Lack of Urgency - Now, while the parties to a merger or acquisition cannot exchange commercially sensitive information prior to being under common ownership, there is more than enough critically important, legally permissible prep work to keep an integration team occupied for a few months before day one. However, the majority of chief executives are unaware of this and wait for clearance from the regulatory authorities. Speed is essential in the M&A game.
No Common Vision – If there is no clear statement of intent of what the merged company will stand for, how the company will operate and what will change, then there is simply no point of convergence on the horizon and the organisations will never blend.
Nasty Surprises – As a result of poor due diligence, nasty and unwanted surprises can pop up and as basic as it sounds it is something that occurs all too often.
Team Resourcing – Resource requirements are frequently overlooked and underestimated. It can take up to three months to release the best players from day to day business to join the integration team/teams, find a backfill for them, sign up contractors to plug the gaps and create the team’s infrastructure. Companies for the most part start too late and are not ready once the deal is finished.
Poor Governance – A lack of clarity as to who makes decisions and no clear issue resolution process. Integrating organisations brings up a myriad of issues that need a quick resolution or else the project comes to a halt. Once again, speed matters but in harmony with a sound decision-making process.
Poor Communication – Messages too often lack relevance to their target audience and frequently hover at the strategic level when what employees want to know is why the company is merging, why a merger is the best course of action it could take, in what way the company will be better after the merger, how it will ‘feel’, what affect the merger will have to their work and what support they will receive if the process has an adverse effect.
Poor Programme Management – Insufficiently detailed implementation plans and failure to identify key interdependencies between numerous work streams brings projects to a standstill, or requires pricey rework, extending the integration timeline and causing frustration.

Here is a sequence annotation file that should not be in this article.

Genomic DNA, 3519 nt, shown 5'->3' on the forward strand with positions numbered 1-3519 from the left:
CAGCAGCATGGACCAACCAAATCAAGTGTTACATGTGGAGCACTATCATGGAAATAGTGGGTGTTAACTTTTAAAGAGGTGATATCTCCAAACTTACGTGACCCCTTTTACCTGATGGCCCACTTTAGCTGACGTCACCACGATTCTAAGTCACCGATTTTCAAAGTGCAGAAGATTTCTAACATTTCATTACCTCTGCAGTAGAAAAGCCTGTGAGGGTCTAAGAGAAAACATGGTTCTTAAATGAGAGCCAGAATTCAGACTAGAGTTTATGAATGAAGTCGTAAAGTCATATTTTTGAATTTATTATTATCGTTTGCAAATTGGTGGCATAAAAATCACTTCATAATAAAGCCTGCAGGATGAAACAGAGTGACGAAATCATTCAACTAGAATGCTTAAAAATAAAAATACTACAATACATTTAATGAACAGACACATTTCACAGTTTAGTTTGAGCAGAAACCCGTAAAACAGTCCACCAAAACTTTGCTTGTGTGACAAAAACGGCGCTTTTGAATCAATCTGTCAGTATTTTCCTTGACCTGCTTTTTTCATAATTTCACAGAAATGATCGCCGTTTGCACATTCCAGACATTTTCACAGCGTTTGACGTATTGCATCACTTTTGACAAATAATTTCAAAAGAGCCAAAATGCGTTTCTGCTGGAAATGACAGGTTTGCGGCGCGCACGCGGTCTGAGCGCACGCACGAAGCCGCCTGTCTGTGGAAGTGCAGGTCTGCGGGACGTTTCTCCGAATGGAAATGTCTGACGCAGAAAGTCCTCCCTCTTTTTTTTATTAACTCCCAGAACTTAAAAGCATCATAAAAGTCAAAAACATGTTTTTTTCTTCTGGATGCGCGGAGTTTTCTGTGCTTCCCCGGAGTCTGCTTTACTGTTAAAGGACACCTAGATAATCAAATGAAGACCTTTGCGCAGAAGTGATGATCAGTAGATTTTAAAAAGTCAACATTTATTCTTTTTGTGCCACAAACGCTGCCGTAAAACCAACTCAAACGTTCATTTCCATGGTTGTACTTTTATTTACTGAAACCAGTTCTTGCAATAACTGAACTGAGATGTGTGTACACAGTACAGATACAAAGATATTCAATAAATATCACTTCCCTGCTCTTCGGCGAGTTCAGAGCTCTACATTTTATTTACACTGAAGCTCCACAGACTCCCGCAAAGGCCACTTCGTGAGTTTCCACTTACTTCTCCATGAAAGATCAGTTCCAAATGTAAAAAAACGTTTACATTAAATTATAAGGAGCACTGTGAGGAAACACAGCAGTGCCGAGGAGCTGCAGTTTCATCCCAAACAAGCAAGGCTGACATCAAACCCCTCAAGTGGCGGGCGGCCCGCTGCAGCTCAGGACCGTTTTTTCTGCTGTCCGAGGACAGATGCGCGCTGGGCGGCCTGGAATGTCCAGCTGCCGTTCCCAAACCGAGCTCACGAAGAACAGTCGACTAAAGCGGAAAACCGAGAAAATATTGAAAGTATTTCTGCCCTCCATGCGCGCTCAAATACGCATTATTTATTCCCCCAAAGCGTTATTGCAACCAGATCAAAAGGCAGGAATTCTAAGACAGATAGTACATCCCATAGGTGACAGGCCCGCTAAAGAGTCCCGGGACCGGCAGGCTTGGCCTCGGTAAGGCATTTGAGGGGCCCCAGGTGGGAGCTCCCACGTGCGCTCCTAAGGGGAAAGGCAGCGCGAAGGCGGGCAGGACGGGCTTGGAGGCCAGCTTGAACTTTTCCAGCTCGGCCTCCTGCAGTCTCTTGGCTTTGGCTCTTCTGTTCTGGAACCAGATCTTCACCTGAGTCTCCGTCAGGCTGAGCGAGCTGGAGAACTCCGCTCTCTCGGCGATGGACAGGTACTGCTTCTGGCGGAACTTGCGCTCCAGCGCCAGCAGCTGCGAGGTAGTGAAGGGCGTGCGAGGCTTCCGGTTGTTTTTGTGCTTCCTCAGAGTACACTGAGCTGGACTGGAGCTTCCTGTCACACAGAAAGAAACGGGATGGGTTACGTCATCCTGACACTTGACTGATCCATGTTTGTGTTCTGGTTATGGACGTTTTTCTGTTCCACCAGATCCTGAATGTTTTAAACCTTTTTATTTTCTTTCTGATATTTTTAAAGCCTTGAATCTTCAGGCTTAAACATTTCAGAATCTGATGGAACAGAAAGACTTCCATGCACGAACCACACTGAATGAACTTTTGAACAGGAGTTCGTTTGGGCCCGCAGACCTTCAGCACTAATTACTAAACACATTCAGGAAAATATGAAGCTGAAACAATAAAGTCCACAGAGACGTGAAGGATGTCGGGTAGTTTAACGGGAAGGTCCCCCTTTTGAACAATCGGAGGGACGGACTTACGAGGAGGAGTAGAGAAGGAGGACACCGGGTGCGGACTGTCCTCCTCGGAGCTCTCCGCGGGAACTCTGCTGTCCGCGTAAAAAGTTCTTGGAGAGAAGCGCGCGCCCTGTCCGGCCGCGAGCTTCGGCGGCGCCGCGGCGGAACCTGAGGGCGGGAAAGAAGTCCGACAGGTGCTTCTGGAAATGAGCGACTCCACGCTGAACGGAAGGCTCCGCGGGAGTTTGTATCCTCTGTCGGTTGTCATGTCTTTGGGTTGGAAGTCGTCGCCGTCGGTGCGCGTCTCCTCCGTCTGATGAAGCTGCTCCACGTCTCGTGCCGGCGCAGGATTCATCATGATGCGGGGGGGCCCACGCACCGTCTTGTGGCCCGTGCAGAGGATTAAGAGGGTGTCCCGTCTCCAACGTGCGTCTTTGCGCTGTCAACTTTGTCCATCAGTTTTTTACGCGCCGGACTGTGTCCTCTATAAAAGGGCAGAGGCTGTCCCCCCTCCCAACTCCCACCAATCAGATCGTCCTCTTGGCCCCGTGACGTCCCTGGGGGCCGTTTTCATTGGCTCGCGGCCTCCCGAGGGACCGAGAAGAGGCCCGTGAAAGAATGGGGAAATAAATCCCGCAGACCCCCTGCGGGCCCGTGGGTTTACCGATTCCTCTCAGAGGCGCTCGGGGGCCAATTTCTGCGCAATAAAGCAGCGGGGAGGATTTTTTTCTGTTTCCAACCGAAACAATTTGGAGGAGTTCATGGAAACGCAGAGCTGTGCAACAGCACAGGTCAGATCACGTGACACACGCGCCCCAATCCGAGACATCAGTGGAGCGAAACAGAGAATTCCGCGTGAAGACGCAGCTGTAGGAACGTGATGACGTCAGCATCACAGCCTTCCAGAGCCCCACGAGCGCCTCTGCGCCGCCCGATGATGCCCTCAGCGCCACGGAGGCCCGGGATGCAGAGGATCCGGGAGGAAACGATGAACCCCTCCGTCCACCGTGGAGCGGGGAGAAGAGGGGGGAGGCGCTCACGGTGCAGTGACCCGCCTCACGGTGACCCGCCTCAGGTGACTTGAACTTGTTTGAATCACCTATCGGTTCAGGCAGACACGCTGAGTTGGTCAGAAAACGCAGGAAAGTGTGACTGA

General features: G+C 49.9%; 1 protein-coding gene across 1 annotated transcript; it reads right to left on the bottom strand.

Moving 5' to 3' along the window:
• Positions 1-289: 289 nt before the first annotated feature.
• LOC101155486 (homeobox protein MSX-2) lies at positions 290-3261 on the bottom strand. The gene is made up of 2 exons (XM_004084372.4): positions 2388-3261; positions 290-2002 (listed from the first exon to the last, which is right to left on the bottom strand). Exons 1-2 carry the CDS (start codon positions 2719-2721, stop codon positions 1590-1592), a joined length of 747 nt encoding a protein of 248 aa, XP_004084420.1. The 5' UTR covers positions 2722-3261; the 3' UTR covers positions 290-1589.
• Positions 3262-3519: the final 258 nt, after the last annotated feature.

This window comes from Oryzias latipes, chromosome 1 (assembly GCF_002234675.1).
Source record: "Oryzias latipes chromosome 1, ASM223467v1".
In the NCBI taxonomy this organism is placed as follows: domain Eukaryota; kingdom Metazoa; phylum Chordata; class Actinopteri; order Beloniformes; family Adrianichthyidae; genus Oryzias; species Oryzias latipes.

Lack Of Courage – Delaying some of the hard decisions that are necessary to integrate two companies can only result in a disappointing outcome. Making such decisions will not make everyone happy but it has the advantage of clarity and honesty, which allows those who don’t find the journey and final destination appealing to step off before the train gathers too much speed.
Weak/Poor Leadership – Integrating two businesses is like sailing through a storm. A strong captain is needed, as well as an individual who everyone can trust to deliver their ship to its destination. Someone who projects energy, enthusiasm and clarity to everyone that they communicate with. If senior manager’s behaviours and ways of working, do not go hand in hand with their vision that the company aspires to then all credibility is lost and the merger’s objective is reduced to meaningless words.
Lost Baby With Bathwater – Companies toying with the idea of a merger or acquisition too often omit to pinpoint what particular attributes make the other party appealing and to define how they will make sure those attributes will not get lost when the organisation and the culture have altered. Culture cannot be bought, it must be embraced.